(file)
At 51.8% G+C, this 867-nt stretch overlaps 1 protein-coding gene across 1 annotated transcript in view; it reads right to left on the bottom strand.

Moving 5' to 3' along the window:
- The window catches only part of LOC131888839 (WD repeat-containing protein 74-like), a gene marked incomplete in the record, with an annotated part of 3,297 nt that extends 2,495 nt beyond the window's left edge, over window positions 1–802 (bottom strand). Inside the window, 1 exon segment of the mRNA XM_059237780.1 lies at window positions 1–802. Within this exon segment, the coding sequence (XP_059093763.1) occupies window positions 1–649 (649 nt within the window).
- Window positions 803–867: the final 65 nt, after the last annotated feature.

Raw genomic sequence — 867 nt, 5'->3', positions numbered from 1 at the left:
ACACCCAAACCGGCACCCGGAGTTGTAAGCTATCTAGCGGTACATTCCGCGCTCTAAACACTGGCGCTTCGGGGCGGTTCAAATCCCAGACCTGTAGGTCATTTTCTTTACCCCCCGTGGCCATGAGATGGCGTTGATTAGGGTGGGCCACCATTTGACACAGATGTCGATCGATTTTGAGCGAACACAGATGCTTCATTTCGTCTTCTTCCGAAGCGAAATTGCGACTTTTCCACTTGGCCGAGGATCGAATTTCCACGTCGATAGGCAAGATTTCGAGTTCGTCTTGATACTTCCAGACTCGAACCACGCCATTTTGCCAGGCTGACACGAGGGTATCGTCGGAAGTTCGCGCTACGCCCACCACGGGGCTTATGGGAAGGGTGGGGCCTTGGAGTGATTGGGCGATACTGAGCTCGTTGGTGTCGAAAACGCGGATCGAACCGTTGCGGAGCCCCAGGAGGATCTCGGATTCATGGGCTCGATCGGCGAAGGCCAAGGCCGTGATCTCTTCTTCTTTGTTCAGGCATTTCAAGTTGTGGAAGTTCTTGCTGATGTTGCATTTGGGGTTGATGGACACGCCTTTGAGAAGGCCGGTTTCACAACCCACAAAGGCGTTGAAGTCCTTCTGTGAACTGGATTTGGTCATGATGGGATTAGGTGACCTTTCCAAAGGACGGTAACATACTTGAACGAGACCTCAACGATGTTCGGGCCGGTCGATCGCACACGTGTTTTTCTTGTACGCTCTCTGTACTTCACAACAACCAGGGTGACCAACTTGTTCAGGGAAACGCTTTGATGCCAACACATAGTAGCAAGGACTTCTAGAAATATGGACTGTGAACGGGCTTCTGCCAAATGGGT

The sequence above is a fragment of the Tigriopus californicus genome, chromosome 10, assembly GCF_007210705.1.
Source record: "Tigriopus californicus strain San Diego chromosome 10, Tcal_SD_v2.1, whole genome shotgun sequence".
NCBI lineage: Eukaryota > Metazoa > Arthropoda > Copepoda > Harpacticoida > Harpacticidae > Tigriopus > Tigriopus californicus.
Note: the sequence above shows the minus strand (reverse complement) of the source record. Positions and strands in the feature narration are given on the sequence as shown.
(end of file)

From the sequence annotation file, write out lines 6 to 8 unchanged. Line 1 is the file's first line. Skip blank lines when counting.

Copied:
ACACCCAAACCGGCACCCGGAGTTGTAAGCTATCTAGCGGTACATTCCGCGCTCTAAACACTGGCGCTTCGGGGCGGTTCAAATCCCAGACCTGTAGGTCATTTTCTTTACCCCCCGTGGCCATGAGATGGCGTTGATTAGGGTGGGCCACCATTTGACACAGATGTCGATCGATTTTGAGCGAACACAGATGCTTCATTTCGTCTTCTTCCGAAGCGAAATTGCGACTTTTCCACTTGGCCGAGGATCGAATTTCCACGTCGATAGGCAAGATTTCGAGTTCGTCTTGATACTTCCAGACTCGAACCACGCCATTTTGCCAGGCTGACACGAGGGTATCGTCGGAAGTTCGCGCTACGCCCACCACGGGGCTTATGGGAAGGGTGGGGCCTTGGAGTGATTGGGCGATACTGAGCTCGTTGGTGTCGAAAACGCGGATCGAACCGTTGCGGAGCCCCAGGAGGATCTCGGATTCATGGGCTCGATCGGCGAAGGCCAAGGCCGTGATCTCTTCTTCTTTGTTCAGGCATTTCAAGTTGTGGAAGTTCTTGCTGATGTTGCATTTGGGGTTGATGGACACGCCTTTGAGAAGGCCGGTTTCACAACCCACAAAGGCGTTGAAGTCCTTCTGTGAACTGGATTTGGTCATGATGGGATTAGGTGACCTTTCCAAAGGACGGTAACATACTTGAACGAGACCTCAACGATGTTCGGGCCGGTCGATCGCACACGTGTTTTTCTTGTACGCTCTCTGTACTTCACAACAACCAGGGTGACCAACTTGTTCAGGGAAACGCTTTGATGCCAACACATAGTAGCAAGGACTTCTAGAAATATGGACTGTGAACGGGCTTCTGCCAAATGGGT

The sequence above is a fragment of the Tigriopus californicus genome, chromosome 10, assembly GCF_007210705.1.
Source record: "Tigriopus californicus strain San Diego chromosome 10, Tcal_SD_v2.1, whole genome shotgun sequence".